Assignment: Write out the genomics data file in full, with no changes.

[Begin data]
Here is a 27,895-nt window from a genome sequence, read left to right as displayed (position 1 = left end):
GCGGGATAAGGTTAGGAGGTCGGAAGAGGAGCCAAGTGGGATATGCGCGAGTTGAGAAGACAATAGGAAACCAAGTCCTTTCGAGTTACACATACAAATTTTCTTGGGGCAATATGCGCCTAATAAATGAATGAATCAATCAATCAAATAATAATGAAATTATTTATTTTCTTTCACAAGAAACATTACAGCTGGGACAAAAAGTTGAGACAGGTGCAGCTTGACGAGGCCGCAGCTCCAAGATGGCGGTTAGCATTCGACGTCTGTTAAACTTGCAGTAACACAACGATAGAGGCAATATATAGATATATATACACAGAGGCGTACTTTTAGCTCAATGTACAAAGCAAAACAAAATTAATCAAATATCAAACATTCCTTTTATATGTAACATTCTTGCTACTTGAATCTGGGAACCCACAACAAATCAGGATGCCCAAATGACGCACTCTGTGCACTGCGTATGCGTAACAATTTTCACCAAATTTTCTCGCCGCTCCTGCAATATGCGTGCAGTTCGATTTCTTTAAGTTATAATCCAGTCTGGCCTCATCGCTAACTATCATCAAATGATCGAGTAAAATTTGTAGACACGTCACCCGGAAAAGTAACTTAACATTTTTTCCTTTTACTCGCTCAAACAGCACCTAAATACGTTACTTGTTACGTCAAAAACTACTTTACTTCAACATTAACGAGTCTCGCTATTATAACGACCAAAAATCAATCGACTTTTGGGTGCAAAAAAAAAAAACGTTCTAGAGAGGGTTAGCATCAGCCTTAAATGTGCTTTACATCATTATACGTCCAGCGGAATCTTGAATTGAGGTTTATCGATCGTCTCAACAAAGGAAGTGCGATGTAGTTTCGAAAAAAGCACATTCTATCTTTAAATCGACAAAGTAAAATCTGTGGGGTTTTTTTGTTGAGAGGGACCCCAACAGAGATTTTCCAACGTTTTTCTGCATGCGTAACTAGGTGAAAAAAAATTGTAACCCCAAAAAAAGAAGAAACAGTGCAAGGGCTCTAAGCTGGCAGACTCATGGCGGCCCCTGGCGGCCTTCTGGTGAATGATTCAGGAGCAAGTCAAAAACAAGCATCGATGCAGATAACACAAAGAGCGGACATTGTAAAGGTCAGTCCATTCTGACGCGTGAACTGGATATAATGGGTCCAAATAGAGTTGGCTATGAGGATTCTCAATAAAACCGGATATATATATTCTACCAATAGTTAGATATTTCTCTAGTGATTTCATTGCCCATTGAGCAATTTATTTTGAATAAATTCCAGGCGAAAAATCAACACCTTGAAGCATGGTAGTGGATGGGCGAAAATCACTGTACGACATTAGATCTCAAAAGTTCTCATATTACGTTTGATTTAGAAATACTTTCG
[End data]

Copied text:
Here is a 27,895-nt window from a genome sequence, read left to right as displayed (position 1 = left end):
GCGGGATAAGGTTAGGAGGTCGGAAGAGGAGCCAAGTGGGATATGCGCGAGTTGAGAAGACAATAGGAAACCAAGTCCTTTCGAGTTACACATACAAATTTTCTTGGGGCAATATGCGCCTAATAAATGAATGAATCAATCAATCAAATAATAATGAAATTATTTATTTTCTTTCACAAGAAACATTACAGCTGGGACAAAAAGTTGAGACAGGTGCAGCTTGACGAGGCCGCAGCTCCAAGATGGCGGTTAGCATTCGACGTCTGTTAAACTTGCAGTAACACAACGATAGAGGCAATATATAGATATATATACACAGAGGCGTACTTTTAGCTCAATGTACAAAGCAAAACAAAATTAATCAAATATCAAACATTCCTTTTATATGTAACATTCTTGCTACTTGAATCTGGGAACCCACAACAAATCAGGATGCCCAAATGACGCACTCTGTGCACTGCGTATGCGTAACAATTTTCACCAAATTTTCTCGCCGCTCCTGCAATATGCGTGCAGTTCGATTTCTTTAAGTTATAATCCAGTCTGGCCTCATCGCTAACTATCATCAAATGATCGAGTAAAATTTGTAGACACGTCACCCGGAAAAGTAACTTAACATTTTTTCCTTTTACTCGCTCAAACAGCACCTAAATACGTTACTTGTTACGTCAAAAACTACTTTACTTCAACATTAACGAGTCTCGCTATTATAACGACCAAAAATCAATCGACTTTTGGGTGCAAAAAAAAAAAACGTTCTAGAGAGGGTTAGCATCAGCCTTAAATGTGCTTTACATCATTATACGTCCAGCGGAATCTTGAATTGAGGTTTATCGATCGTCTCAACAAAGGAAGTGCGATGTAGTTTCGAAAAAAGCACATTCTATCTTTAAATCGACAAAGTAAAATCTGTGGGGTTTTTTTGTTGAGAGGGACCCCAACAGAGATTTTCCAACGTTTTTCTGCATGCGTAACTAGGTGAAAAAAAATTGTAACCCCAAAAAAAGAAGAAACAGTGCAAGGGCTCTAAGCTGGCAGACTCATGGCGGCCCCTGGCGGCCTTCTGGTGAATGATTCAGGAGCAAGTCAAAAACAAGCATCGATGCAGATAACACAAAGAGCGGACATTGTAAAGGTCAGTCCATTCTGACGCGTGAACTGGATATAATGGGTCCAAATAGAGTTGGCTATGAGGATTCTCAATAAAACCGGATATATATATTCTACCAATAGTTAGATATTTCTCTAGTGATTTCATTGCCCATTGAGCAATTTATTTTGAATAAATTCCAGGCGAAAAATCAACACCTTGAAGCATGGTAGTGGATGGGCGAAAATCACTGTACGACATTAGATCTCAAAAGTTCTCATATTACGTTTGATTTAGAAATACTTTCG